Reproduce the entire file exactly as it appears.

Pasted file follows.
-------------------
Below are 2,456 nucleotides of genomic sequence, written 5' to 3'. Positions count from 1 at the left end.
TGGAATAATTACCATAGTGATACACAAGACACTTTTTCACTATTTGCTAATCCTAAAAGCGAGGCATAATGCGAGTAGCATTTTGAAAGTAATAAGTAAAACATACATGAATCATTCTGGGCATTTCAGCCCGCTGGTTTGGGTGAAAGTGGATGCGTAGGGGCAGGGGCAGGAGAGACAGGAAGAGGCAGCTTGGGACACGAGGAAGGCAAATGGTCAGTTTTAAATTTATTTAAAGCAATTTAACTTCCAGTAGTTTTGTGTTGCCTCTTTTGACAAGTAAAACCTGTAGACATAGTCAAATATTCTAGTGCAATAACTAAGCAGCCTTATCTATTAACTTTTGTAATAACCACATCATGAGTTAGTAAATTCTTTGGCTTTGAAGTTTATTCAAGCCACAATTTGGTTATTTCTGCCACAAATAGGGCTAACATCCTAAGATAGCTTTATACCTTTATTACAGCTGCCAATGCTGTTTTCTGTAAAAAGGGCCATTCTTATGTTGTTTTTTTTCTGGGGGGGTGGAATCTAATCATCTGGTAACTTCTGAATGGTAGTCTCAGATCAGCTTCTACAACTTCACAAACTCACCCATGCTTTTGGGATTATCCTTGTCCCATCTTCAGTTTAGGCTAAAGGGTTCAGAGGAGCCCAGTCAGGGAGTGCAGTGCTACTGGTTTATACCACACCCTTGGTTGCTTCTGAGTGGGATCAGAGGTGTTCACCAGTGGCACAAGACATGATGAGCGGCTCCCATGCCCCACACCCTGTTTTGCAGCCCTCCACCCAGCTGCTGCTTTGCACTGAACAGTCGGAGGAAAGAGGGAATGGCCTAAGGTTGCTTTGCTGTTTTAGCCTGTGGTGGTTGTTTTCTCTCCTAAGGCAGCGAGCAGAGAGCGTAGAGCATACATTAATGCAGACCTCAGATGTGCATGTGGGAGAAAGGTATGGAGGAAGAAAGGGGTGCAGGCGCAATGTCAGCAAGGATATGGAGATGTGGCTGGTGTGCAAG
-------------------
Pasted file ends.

Below are 2,456 nucleotides of genomic sequence, written 5' to 3'. Positions count from 1 at the left end.
TGGAATAATTACCATAGTGATACACAAGACACTTTTTCACTATTTGCTAATCCTAAAAGCGAGGCATAATGCGAGTAGCATTTTGAAAGTAATAAGTAAAACATACATGAATCATTCTGGGCATTTCAGCCCGCTGGTTTGGGTGAAAGTGGATGCGTAGGGGCAGGGGCAGGAGAGACAGGAAGAGGCAGCTTGGGACACGAGGAAGGCAAATGGTCAGTTTTAAATTTATTTAAAGCAATTTAACTTCCAGTAGTTTTGTGTTGCCTCTTTTGACAAGTAAAACCTGTAGACATAGTCAAATATTCTAGTGCAATAACTAAGCAGCCTTATCTATTAACTTTTGTAATAACCACATCATGAGTTAGTAAATTCTTTGGCTTTGAAGTTTATTCAAGCCACAATTTGGTTATTTCTGCCACAAATAGGGCTAACATCCTAAGATAGCTTTATACCTTTATTACAGCTGCCAATGCTGTTTTCTGTAAAAAGGGCCATTCTTATGTTGTTTTTTTTCTGGGGGGGTGGAATCTAATCATCTGGTAACTTCTGAATGGTAGTCTCAGATCAGCTTCTACAACTTCACAAACTCACCCATGCTTTTGGGATTATCCTTGTCCCATCTTCAGTTTAGGCTAAAGGGTTCAGAGGAGCCCAGTCAGGGAGTGCAGTGCTACTGGTTTATACCACACCCTTGGTTGCTTCTGAGTGGGATCAGAGGTGTTCACCAGTGGCACAAGACATGATGAGCGGCTCCCATGCCCCACACCCTGTTTTGCAGCCCTCCACCCAGCTGCTGCTTTGCACTGAACAGTCGGAGGAAAGAGGGAATGGCCTAAGGTTGCTTTGCTGTTTTAGCCTGTGGTGGTTGTTTTCTCTCCTAAGGCAGCGAGCAGAGAGCGTAGAGCATACATTAATGCAGACCTCAGATGTGCATGTGGGAGAAAGGTATGGAGGAAGAAAGGGGTGCAGGCGCAATGTCAGCAAGGATATGGAGATGTGGCTGGTGTGCAAG